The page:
INTERVIEWED BY Lindi Brownell Meiring IMAGES courtesy of the ruby onyinyechi amanze and Goodman Gallery
US-based, Nigeria-born visual artist ruby onyinyechi amanze, who is represented locally by Goodman Gallery, creates large-scale mixed-media drawings on paper.
Here, VISI chats to her about creativity, collaborations and how dance, architecture and design influence her work.
What do you love about being creative?
Hmmm… this might seem odd, but I love how tiring it is. Tiring in the sense that it doesn’t end and you just have to keep going. You feed it and it asks for more. But that’s the joy! Kerry James Marshall said, ‘inspiration is generated by work’. I believe that. To be creative…to be an artist is a commitment. And there’s responsibility in it. Not necessarily to others, although they do factor in at some point, but to the craft itself. To being honest and staying curious. You can’t know all the answers and that’s exciting. It’s like you have this gift – the initial skill or love or desire – and it continues to grow the more you allow the unknown. I love the possibility of the future and how big it is. Some things have caps to them. Ceilings. But not creativity. You get to be a child forever. There’s a purity to it. And simultaneously you get to watch the developments grow into things you couldn’t have imagined. Then you do it all over again… and again… and again, until you die!
In what way do dance, architecture and design influence the worlds you create on paper?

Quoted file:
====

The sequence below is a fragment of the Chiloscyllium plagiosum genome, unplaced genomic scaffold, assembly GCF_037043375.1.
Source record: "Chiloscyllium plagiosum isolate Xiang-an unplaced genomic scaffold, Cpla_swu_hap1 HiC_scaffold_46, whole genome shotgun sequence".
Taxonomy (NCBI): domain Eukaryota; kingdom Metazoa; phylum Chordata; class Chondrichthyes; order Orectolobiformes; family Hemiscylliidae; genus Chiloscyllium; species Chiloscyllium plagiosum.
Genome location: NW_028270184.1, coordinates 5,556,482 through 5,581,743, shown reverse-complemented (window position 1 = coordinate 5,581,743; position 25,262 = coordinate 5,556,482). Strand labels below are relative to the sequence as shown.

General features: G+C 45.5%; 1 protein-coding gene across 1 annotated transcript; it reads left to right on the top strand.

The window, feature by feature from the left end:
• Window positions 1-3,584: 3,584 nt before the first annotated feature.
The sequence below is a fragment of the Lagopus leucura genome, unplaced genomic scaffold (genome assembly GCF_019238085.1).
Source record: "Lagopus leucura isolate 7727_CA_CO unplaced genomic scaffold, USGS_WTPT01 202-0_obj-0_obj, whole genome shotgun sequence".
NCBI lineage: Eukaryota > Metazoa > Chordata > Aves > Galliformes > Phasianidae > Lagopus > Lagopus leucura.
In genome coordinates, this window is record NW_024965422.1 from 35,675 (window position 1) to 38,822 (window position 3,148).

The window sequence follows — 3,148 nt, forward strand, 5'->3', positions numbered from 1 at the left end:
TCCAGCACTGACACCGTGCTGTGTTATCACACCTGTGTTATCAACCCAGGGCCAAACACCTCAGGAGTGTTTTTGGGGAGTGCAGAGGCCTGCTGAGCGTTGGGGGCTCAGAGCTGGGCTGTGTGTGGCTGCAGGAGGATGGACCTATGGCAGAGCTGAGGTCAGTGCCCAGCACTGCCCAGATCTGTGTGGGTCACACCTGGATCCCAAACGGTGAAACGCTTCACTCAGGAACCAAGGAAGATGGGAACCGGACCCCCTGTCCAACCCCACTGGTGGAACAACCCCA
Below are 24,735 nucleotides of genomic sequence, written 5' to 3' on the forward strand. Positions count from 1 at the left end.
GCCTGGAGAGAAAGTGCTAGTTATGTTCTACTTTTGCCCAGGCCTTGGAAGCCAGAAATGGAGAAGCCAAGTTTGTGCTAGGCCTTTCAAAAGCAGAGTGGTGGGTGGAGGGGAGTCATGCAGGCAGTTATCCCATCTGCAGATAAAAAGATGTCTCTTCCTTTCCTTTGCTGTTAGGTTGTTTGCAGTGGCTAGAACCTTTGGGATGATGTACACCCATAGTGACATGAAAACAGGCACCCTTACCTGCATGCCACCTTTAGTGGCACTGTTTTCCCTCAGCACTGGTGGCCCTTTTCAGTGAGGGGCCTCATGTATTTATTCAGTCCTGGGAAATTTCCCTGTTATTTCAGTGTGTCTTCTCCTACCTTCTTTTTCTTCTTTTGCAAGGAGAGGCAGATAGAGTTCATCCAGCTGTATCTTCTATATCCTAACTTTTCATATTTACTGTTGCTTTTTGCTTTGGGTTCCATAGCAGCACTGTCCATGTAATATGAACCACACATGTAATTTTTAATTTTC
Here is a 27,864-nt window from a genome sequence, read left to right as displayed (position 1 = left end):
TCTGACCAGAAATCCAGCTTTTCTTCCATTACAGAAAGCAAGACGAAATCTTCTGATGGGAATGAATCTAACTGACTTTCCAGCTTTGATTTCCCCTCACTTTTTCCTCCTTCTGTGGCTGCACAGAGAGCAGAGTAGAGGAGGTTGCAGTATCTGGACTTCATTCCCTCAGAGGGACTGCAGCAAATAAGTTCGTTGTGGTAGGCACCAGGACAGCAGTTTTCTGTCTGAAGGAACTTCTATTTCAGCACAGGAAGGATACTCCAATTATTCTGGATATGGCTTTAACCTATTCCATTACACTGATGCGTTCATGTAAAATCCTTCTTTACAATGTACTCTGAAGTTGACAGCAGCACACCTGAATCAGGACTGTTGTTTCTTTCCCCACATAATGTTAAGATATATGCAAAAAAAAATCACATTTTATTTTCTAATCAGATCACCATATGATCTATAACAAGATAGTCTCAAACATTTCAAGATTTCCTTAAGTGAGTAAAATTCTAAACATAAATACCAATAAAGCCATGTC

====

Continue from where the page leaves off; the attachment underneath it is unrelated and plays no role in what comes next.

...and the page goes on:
Dance appears in two ways. I often reference dance/dancers in the forms themselves. The positions and interactions of the ada and audre [a leopard and an alien] are pulled from stills of dancers performing. I look for moments of tension, balance, an awkward beauty and intimacy. I want a feeling of movement in the work… I want the viewer to gaze in and out of the space. Dance is a portal for that. Secondly, I’m dancing and choreographing as I draw. I am negotiating relationships between objects to create a composition… a feeling… an essence of a place. I am concerned with beauty and timing, gesture and mark. I respond and initiate. While drawing, my body physically moves left, right, pivots, pauses. I crash some things and let others meet tenderly. I’m thinking of dance constantly.
Architecture. Constructing/ed spaces. Again, both as reference images – windows, doors, the suggestion of a floor meeting the wall – in the process of building a drawing and considering how one will inhabit the space.
Design. I’d love to be called a designer. That I’m designing drawings. It automatically removes some of the pressures of narrative – which I’m not interested in anymore. I’m not a storyteller (even though I am). I’m an organiser and a poet, which to me is design. I have seven elements to work with – the paper, windows/architecture, birds, ada (fka ada the Alien), audre (fka audre the Leopard), bikes and swimming pools. The configurations are endless and that’s where design comes into play.
What do you enjoy most about working on paper?
So many things! I worked with fabric for a very long time and then seamlessly transitioned to paper in grad school. They feel like the same thing somehow – fabric and paper. Both absorb actions, they hold memories like skins. They’re strong and fragile all at once. They’re living and breathing.